Heteropoda venatoria or one f the variants is usually the go to starter spider. They are cheap, common, easy to find, and will give a good feel for their speed and flightiness.
From what I understand there is no real Diplura sanguinea in the hobby. I also have some from Joe, and the male is about 2 inches mature, so I wouldn't expect females to be much bigger then 3 inches. I would assume the ones Joe was selling are the same as what the is being called Diplura sp."Rurrenbaque" over sea's. Not sure why names change when they cross the ocean, but it happens. Pictures of Diplura sanguinea and Diplura sp."Rurrenbaque" spermatheca can be be seen here in the provided link and are significantly different. . Bastian Drolshagen is the authority on Dipluridae.Earlier was an amazing molt Tom! I also have a question for you that you may or may not know...what size do Diplura species Sanguinea get to be? Picked one up from Joe R. awhile back and I believe it's a she and she is currently a little over 2" now.
Heteropda venatoria is the usually go to starter huntsman spider. Cheap and easy to find. Your best bet is to get one well started though, as the tiny babies can be fragile in any species and usually require small feeders like fruit flies in the beginning. They grow fast though. Don't be turned off by their shorter life spans though. I've had females live up to 2.5 years. They are super fast though. I always say a slow huntsman will make your fastest tarantula look slow lol.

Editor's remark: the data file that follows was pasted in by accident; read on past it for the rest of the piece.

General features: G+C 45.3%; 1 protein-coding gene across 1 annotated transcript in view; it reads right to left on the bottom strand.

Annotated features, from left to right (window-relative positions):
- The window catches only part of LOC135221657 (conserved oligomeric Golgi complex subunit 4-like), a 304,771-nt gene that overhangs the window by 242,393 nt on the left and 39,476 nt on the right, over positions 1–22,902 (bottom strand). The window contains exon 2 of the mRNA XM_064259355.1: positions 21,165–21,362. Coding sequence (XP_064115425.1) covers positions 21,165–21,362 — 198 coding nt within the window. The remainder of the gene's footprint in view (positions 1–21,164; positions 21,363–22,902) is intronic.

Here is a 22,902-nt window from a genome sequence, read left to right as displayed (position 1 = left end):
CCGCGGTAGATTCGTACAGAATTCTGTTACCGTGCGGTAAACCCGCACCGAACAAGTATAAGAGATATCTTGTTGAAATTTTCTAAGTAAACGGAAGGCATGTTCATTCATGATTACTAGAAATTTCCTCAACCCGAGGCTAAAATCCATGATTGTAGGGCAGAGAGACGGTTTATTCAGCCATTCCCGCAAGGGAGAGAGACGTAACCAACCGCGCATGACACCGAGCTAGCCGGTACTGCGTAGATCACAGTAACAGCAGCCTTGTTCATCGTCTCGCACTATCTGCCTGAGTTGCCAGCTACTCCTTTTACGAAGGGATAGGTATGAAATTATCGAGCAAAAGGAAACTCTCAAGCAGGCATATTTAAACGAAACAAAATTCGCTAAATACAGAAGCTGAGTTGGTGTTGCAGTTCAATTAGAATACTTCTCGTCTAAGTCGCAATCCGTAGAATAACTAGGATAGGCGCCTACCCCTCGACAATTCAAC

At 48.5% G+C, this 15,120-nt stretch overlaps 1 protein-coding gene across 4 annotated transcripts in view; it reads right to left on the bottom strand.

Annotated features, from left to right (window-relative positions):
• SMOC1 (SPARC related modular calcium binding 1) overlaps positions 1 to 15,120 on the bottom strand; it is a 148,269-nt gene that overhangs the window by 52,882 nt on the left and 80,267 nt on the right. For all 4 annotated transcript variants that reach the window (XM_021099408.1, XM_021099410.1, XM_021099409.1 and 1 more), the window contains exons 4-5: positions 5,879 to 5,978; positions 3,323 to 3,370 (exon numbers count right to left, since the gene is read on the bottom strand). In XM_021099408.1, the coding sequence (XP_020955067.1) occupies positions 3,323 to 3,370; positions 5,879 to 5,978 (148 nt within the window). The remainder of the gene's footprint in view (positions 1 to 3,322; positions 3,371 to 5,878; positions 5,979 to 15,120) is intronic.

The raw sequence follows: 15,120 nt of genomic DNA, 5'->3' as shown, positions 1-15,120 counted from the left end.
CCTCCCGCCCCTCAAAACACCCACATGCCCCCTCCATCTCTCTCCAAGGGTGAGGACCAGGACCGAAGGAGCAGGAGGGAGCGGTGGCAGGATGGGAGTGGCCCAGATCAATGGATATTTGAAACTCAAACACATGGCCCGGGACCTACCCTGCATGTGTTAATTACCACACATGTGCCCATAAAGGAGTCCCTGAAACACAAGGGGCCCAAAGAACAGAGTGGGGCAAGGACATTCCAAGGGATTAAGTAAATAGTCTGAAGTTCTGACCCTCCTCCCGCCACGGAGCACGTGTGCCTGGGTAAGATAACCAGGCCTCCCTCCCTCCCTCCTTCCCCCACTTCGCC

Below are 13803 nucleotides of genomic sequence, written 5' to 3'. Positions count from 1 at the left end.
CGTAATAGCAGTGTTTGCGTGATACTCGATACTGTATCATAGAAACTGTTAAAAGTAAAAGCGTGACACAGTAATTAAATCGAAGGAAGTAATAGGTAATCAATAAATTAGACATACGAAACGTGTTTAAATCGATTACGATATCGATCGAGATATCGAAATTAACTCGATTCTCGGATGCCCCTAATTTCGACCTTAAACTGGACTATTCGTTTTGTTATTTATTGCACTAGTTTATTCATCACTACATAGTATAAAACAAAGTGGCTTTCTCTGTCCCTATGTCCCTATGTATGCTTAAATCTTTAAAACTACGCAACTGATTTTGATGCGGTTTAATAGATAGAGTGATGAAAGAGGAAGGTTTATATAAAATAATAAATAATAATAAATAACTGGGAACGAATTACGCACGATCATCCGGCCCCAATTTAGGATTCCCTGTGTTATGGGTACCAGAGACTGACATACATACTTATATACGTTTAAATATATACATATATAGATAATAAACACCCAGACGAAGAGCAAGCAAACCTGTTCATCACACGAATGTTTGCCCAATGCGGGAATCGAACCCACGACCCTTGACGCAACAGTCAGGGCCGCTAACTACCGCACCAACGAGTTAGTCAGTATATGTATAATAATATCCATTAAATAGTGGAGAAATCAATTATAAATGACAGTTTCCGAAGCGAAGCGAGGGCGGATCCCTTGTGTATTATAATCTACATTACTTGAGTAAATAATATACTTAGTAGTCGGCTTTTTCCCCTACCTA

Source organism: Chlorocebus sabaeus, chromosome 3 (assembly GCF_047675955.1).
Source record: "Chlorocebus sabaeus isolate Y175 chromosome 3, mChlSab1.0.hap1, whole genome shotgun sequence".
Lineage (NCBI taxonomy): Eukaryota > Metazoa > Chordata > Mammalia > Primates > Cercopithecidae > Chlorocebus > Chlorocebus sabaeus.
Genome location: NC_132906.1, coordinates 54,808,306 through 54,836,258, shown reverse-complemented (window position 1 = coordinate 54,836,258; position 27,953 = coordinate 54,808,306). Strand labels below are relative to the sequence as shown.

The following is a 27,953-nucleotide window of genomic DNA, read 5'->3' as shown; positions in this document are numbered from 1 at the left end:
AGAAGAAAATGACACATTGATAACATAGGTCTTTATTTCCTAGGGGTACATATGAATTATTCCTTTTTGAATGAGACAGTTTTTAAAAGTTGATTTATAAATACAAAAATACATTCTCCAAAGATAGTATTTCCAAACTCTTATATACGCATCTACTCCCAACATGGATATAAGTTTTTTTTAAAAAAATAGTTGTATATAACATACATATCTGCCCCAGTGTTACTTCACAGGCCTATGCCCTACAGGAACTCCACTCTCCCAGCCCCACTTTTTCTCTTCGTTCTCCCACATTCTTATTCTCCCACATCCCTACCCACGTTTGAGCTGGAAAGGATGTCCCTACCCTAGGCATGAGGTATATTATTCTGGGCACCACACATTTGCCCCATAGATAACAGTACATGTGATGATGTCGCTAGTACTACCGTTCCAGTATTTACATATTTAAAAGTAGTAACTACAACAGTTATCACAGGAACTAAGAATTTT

No I believe you are right. At the time I posted them that's what they were being traded as here in the U.S. I believe the 3 spiders sold here in the U.S. under the names H. immanis, H. insignis and H. murrayensis are likely all the same thing.I was under the impression that holconia immanis had darker bands. Maybe I'm mistaken